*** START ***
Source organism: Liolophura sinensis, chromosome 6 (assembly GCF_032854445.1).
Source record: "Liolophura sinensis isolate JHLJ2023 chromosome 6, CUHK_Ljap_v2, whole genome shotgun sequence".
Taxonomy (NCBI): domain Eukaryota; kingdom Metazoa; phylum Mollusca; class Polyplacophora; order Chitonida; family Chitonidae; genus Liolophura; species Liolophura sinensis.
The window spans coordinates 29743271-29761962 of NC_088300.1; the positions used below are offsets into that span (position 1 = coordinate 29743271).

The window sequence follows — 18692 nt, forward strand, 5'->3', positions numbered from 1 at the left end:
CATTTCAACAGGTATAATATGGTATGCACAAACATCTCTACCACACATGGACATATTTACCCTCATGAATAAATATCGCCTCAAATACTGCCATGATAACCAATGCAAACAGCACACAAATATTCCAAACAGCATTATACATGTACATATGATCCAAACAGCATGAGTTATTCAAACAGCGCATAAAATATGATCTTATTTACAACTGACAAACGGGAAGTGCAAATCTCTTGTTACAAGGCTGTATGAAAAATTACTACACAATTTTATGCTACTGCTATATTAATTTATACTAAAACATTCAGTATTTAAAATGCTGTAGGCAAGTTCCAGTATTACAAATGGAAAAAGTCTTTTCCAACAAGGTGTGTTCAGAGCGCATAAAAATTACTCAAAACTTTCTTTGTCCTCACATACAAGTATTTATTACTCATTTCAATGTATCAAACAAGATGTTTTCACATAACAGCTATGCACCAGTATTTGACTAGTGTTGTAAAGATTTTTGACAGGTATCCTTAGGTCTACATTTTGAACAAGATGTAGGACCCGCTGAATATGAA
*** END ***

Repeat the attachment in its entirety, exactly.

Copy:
Source organism: Liolophura sinensis, chromosome 6 (assembly GCF_032854445.1).
Source record: "Liolophura sinensis isolate JHLJ2023 chromosome 6, CUHK_Ljap_v2, whole genome shotgun sequence".
Taxonomy (NCBI): domain Eukaryota; kingdom Metazoa; phylum Mollusca; class Polyplacophora; order Chitonida; family Chitonidae; genus Liolophura; species Liolophura sinensis.
The window spans coordinates 29743271-29761962 of NC_088300.1; the positions used below are offsets into that span (position 1 = coordinate 29743271).

The window sequence follows — 18692 nt, forward strand, 5'->3', positions numbered from 1 at the left end:
CATTTCAACAGGTATAATATGGTATGCACAAACATCTCTACCACACATGGACATATTTACCCTCATGAATAAATATCGCCTCAAATACTGCCATGATAACCAATGCAAACAGCACACAAATATTCCAAACAGCATTATACATGTACATATGATCCAAACAGCATGAGTTATTCAAACAGCGCATAAAATATGATCTTATTTACAACTGACAAACGGGAAGTGCAAATCTCTTGTTACAAGGCTGTATGAAAAATTACTACACAATTTTATGCTACTGCTATATTAATTTATACTAAAACATTCAGTATTTAAAATGCTGTAGGCAAGTTCCAGTATTACAAATGGAAAAAGTCTTTTCCAACAAGGTGTGTTCAGAGCGCATAAAAATTACTCAAAACTTTCTTTGTCCTCACATACAAGTATTTATTACTCATTTCAATGTATCAAACAAGATGTTTTCACATAACAGCTATGCACCAGTATTTGACTAGTGTTGTAAAGATTTTTGACAGGTATCCTTAGGTCTACATTTTGAACAAGATGTAGGACCCGCTGAATATGAA